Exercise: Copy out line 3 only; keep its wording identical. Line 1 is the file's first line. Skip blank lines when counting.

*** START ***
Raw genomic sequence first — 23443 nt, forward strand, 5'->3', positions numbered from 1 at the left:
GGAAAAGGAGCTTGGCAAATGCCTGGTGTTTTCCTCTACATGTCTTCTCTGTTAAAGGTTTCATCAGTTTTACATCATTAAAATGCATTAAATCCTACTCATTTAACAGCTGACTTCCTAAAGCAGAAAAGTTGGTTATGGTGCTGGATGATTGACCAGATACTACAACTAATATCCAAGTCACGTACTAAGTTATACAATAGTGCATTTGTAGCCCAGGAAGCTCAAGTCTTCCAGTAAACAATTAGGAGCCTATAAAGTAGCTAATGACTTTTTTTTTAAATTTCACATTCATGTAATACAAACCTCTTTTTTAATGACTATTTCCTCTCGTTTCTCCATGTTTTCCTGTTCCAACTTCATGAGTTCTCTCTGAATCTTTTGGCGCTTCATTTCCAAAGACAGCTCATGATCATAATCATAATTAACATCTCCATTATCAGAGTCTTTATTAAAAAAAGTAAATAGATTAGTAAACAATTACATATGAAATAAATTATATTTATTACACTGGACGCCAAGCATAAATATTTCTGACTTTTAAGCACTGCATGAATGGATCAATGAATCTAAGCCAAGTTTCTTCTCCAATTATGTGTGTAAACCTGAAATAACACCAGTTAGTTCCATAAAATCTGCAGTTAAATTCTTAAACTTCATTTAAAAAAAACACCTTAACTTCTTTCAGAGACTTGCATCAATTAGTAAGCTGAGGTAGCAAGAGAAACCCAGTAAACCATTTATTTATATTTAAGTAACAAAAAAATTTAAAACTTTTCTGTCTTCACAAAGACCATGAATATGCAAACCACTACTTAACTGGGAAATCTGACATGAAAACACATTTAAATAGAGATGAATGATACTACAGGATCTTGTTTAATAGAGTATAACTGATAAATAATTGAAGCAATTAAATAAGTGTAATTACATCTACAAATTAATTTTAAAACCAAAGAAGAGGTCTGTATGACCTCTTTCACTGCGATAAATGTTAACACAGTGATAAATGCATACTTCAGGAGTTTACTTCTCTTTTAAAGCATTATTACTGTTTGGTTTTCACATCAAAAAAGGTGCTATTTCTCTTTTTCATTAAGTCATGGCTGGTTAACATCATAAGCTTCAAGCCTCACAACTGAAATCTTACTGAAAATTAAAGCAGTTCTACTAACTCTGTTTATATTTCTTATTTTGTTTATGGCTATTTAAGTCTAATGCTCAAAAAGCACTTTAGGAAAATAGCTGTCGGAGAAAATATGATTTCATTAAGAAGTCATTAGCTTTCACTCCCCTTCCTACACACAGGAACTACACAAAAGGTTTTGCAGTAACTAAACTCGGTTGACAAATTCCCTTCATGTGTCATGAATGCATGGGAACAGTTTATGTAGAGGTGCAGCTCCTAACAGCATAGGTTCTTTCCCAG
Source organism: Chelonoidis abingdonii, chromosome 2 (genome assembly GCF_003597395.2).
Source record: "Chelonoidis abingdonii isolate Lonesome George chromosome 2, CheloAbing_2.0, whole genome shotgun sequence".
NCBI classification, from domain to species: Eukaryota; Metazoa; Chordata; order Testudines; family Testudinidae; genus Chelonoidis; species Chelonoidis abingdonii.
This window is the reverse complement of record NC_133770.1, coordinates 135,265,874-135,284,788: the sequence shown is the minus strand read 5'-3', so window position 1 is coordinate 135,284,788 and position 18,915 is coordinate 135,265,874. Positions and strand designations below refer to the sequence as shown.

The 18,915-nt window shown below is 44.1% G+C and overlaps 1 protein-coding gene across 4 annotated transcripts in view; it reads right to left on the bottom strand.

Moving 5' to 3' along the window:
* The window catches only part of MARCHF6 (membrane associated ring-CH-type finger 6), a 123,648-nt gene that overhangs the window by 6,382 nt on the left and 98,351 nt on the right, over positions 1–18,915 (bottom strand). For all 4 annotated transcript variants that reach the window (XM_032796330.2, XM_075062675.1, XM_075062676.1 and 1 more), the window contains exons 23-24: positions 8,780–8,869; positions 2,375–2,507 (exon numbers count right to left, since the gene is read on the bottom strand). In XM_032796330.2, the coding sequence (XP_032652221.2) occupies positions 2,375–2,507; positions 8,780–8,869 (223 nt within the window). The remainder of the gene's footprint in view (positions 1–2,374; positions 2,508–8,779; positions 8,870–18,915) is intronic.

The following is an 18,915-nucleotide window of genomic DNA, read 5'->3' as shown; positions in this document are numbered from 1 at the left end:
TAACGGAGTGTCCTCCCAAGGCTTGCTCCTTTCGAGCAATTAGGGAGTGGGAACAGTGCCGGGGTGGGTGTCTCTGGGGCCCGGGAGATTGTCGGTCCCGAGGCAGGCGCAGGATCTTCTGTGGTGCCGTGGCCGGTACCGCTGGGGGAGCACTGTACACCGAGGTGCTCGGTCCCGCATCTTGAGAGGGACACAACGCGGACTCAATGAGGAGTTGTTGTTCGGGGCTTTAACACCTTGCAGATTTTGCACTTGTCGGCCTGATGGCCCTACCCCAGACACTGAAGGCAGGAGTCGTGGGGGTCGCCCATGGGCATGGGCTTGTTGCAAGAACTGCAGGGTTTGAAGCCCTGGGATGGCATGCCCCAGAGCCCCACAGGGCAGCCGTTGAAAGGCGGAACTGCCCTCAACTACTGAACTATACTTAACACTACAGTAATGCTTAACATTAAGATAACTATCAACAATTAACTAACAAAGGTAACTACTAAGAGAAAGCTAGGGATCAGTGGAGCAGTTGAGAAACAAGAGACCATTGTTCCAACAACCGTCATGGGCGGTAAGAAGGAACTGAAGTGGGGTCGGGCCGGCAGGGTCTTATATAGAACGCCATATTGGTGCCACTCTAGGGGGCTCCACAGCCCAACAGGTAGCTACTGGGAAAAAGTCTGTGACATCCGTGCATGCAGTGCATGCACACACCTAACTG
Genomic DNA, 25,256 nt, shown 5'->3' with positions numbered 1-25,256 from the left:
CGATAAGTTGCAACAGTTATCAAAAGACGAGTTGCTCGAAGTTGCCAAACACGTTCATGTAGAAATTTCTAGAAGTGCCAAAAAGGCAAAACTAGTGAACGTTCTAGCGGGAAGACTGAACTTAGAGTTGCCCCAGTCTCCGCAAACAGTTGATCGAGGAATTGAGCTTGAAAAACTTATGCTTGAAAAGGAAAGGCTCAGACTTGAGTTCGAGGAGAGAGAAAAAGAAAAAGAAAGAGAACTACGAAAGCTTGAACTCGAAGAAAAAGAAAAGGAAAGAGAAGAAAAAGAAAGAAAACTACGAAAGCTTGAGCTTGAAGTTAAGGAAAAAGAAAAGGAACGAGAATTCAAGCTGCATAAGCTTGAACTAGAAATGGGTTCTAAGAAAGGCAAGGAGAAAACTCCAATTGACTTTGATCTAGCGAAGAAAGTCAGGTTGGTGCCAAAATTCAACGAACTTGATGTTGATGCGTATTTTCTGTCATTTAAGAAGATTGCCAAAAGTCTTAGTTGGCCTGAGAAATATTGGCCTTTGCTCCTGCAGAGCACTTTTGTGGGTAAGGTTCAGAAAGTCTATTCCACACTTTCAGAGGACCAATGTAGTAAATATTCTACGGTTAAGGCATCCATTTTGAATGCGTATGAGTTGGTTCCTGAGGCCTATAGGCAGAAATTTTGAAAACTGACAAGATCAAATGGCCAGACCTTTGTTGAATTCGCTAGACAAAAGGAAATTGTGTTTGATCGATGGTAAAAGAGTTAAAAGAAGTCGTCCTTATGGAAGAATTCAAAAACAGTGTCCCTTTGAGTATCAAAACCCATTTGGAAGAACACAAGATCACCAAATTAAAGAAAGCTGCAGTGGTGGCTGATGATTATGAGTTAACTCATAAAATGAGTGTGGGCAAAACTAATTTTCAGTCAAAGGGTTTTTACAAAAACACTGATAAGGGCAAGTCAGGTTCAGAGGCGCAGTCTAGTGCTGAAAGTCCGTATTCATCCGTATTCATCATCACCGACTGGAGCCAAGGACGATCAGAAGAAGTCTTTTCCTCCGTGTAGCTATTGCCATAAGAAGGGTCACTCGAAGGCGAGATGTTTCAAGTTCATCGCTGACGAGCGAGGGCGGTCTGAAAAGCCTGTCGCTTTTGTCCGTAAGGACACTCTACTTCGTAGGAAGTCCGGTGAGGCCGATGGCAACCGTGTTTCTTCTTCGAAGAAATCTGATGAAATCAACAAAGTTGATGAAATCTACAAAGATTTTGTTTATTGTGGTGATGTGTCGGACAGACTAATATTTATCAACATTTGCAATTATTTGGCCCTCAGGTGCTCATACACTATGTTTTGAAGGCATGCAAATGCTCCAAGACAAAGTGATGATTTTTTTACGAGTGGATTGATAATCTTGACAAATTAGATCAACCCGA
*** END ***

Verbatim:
Source organism: Chelonoidis abingdonii, chromosome 2 (genome assembly GCF_003597395.2).